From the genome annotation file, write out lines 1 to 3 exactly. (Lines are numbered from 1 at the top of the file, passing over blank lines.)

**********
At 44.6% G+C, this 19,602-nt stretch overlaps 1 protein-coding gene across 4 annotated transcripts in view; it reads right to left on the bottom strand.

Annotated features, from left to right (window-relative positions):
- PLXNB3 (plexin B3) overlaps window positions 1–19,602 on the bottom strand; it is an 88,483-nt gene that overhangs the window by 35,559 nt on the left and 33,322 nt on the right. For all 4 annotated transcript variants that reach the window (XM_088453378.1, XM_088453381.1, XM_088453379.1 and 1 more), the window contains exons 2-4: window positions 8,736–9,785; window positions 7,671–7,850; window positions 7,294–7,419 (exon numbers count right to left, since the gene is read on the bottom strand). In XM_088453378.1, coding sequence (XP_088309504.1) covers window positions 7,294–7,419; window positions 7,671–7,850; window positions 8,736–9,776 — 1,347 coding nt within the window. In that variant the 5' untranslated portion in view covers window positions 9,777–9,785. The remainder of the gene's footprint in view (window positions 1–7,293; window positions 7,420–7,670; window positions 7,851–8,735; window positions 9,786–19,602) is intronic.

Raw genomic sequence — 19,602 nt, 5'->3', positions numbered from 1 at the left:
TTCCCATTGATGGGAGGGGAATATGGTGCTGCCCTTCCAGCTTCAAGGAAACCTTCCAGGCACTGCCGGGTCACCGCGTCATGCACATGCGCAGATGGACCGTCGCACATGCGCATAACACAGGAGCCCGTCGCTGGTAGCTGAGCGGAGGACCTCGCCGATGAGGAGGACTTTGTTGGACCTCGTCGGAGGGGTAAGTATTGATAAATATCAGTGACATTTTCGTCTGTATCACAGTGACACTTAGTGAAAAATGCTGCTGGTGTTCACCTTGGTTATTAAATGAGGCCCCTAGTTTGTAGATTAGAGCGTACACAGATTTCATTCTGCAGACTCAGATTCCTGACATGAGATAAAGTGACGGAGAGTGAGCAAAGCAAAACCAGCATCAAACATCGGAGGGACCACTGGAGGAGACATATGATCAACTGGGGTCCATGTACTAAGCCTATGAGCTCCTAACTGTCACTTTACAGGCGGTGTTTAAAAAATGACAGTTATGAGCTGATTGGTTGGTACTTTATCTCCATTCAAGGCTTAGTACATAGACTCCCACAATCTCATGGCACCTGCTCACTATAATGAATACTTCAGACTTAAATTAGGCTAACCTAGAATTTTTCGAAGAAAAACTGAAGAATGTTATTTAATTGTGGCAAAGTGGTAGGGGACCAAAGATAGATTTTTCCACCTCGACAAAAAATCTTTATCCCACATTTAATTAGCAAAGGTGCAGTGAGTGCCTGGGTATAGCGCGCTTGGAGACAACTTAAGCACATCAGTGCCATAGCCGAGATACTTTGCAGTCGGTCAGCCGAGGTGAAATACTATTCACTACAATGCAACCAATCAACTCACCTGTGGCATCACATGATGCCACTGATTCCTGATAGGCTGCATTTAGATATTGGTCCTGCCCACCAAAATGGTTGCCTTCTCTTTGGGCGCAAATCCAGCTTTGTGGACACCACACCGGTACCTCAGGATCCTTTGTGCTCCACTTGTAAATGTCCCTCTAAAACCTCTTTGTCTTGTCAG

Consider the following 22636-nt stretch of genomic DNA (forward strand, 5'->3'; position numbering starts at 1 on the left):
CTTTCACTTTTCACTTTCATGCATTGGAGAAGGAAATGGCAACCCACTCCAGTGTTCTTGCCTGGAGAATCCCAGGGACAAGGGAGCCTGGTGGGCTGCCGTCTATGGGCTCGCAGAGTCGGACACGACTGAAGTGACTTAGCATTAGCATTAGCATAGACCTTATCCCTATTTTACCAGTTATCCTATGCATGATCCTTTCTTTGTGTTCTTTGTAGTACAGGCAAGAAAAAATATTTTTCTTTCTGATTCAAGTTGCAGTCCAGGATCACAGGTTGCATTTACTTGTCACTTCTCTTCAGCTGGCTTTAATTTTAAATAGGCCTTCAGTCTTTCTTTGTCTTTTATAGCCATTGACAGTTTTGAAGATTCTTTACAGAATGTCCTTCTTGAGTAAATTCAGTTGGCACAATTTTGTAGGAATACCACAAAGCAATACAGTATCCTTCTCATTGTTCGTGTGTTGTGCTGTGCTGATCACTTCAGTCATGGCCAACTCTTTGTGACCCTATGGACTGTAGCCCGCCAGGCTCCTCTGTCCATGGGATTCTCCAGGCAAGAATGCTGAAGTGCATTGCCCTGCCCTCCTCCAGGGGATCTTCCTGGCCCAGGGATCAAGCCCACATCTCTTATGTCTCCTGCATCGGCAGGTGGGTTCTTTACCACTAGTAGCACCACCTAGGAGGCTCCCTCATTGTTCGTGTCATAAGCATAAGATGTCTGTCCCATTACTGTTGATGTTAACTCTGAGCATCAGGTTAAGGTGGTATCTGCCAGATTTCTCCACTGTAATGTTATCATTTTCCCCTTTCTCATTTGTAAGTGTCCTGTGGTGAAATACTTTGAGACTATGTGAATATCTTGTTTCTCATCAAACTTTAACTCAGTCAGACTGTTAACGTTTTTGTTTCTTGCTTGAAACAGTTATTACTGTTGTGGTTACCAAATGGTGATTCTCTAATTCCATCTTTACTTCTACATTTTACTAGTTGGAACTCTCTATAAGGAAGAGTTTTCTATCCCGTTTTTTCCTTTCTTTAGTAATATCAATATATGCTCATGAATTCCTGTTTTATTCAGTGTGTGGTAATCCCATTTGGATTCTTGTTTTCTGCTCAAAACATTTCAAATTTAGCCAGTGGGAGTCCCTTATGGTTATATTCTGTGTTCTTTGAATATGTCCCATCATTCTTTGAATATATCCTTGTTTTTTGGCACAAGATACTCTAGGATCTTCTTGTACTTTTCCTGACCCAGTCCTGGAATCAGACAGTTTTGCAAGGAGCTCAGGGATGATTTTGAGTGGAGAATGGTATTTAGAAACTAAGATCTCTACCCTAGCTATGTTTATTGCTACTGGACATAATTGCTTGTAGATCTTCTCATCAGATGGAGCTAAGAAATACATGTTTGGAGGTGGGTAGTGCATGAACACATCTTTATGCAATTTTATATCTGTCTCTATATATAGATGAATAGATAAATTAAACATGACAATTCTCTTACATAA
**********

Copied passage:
At 44.6% G+C, this 19,602-nt stretch overlaps 1 protein-coding gene across 4 annotated transcripts in view; it reads right to left on the bottom strand.

Annotated features, from left to right (window-relative positions):
- PLXNB3 (plexin B3) overlaps window positions 1–19,602 on the bottom strand; it is an 88,483-nt gene that overhangs the window by 35,559 nt on the left and 33,322 nt on the right. For all 4 annotated transcript variants that reach the window (XM_088453378.1, XM_088453381.1, XM_088453379.1 and 1 more), the window contains exons 2-4: window positions 8,736–9,785; window positions 7,671–7,850; window positions 7,294–7,419 (exon numbers count right to left, since the gene is read on the bottom strand). In XM_088453378.1, coding sequence (XP_088309504.1) covers window positions 7,294–7,419; window positions 7,671–7,850; window positions 8,736–9,776 — 1,347 coding nt within the window. In that variant the 5' untranslated portion in view covers window positions 9,777–9,785. The remainder of the gene's footprint in view (window positions 1–7,293; window positions 7,420–7,670; window positions 7,851–8,735; window positions 9,786–19,602) is intronic.